polychrome steel maquette
x 22.0 cm
Eva Breuer Gallery, Sydney
Private collection, Sydney since 2001
Credited as a major contributor to the evolution of Australian modern abstract sculpture, Inge King described her sculpture as 'vision in motion'. Her works, while static, are reminiscent of machines, planetary bodies or scientific diagrams, all of which suggest both a sense of movement and of immense scale. Born in Berlin in 1918, King travelled widely in her early years as an artist, spending time in Glasgow, New York, Paris and London before settling in Melbourne in 1951. Inspired by the welded sculptural works she encountered while in New York, King began working with industrial steel and arc welding in the early 1960s.
After arriving in Australia, she became one of the "Centre Five" group in Melbourne, with King being one of five recent emigrants from Europe bringing modernist ideas of abstraction to Australian audiences. She developed a major public profile in her lifetime, arguably her most famous commission being the 1974 work Forward Surge for the Melbourne Arts Centre. She also completed major commissions for the University of Melbourne and Rings of Saturn at the Heide Museum of Modern Art, Melbourne. Late in her career, in the 1990s, King began to regularly incorporate figurative elements in her work. Her bronze sculptures in particular playfully challenged the viewer to consider the juxtaposition of formal spatial relationships and figurative elements that often reference human and bird-like forms.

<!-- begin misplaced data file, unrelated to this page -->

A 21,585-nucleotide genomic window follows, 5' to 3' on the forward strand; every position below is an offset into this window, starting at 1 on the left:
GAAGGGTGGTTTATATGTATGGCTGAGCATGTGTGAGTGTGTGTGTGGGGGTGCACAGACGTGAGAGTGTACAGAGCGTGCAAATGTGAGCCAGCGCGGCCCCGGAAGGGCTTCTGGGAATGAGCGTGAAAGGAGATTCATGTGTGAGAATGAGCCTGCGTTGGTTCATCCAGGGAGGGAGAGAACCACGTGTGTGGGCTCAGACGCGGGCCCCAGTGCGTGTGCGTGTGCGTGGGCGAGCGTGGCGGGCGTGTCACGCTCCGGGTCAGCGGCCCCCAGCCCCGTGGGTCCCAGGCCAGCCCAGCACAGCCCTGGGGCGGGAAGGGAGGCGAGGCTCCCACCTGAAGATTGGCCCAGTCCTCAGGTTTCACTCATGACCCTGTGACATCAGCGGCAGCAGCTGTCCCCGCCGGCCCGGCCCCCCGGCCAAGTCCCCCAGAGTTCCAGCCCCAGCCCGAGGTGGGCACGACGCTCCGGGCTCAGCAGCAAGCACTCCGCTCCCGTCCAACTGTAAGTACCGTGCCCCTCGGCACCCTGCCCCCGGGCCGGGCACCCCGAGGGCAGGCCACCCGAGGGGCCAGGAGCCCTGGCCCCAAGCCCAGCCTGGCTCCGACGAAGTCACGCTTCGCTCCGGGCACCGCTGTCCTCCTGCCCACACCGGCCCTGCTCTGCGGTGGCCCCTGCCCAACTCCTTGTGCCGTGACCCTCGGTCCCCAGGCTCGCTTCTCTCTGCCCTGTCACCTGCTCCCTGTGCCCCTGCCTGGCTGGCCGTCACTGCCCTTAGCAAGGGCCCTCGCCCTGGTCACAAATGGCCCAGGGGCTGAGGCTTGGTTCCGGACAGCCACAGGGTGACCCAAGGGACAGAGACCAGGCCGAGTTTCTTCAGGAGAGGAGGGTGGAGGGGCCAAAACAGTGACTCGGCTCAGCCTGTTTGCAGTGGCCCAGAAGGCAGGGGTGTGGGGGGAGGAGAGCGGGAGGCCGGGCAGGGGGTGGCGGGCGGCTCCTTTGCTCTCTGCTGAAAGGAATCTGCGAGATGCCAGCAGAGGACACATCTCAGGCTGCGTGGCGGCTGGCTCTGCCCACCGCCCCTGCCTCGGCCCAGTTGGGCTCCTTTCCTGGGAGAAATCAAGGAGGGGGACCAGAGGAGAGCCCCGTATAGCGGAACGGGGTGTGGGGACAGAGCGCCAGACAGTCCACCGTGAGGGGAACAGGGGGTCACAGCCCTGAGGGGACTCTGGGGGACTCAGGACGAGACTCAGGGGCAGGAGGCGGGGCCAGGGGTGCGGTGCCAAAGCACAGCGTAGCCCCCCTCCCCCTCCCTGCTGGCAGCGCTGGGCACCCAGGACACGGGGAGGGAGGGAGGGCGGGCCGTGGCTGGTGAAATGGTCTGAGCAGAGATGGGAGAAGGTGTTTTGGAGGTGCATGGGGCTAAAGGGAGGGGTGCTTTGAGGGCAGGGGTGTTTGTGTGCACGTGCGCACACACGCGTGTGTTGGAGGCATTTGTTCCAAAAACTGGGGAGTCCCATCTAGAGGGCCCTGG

Inge King exhibted for close to 70 years in Europe and in Australia, including 10 exhibitions with her husband, printmaker Grahame King. Inge King was made a Member of the Order of Australia in 1984. Ahead of her 100th birthday, the National Gallery of Australia, Canberra, held Happy Birthday Inge King, which turned out to be her last solo exhibition. She died in 2016, aged 100.